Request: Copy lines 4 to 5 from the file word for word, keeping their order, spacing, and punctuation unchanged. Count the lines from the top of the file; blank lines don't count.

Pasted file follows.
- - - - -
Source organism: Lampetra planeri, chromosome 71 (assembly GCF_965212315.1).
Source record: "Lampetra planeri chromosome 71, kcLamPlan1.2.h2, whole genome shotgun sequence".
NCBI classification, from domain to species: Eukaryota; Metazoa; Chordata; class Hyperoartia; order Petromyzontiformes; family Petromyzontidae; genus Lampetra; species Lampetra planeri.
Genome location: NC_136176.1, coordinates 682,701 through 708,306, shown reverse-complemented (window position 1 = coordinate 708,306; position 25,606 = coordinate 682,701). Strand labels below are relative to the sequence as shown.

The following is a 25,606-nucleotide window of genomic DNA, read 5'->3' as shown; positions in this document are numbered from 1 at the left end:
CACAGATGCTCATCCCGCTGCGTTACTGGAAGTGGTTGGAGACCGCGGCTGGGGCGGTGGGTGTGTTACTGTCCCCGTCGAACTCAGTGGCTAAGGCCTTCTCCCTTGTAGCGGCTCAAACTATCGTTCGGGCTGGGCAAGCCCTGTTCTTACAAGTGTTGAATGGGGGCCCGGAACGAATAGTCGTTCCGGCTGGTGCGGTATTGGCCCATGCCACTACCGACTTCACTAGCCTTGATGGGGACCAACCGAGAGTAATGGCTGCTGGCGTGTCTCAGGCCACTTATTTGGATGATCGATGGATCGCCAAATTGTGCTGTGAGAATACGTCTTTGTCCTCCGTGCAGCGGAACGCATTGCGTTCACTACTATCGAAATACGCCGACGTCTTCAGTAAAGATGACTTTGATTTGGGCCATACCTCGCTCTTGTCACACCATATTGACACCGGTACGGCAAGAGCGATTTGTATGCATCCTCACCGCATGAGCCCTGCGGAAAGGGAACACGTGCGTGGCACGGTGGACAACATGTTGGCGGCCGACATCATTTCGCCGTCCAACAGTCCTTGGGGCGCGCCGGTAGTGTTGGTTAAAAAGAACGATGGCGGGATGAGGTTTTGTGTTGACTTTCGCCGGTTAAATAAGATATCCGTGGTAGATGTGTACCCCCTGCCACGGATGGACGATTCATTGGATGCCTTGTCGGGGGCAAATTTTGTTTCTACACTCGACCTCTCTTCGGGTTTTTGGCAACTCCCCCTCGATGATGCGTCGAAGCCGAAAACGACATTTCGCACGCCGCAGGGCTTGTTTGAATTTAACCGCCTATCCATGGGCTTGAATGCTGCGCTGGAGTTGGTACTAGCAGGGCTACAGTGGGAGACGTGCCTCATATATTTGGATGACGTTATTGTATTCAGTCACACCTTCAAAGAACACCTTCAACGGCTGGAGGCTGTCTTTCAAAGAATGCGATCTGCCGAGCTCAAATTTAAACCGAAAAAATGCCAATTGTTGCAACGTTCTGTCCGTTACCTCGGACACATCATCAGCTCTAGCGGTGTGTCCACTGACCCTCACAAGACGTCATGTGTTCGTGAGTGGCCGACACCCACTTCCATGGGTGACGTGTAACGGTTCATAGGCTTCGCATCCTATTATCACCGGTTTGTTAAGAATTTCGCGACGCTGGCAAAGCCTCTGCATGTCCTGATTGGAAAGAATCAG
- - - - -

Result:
Genome location: NC_136176.1, coordinates 682,701 through 708,306, shown reverse-complemented (window position 1 = coordinate 708,306; position 25,606 = coordinate 682,701). Strand labels below are relative to the sequence as shown.

The following is a 25,606-nucleotide window of genomic DNA, read 5'->3' as shown; positions in this document are numbered from 1 at the left end: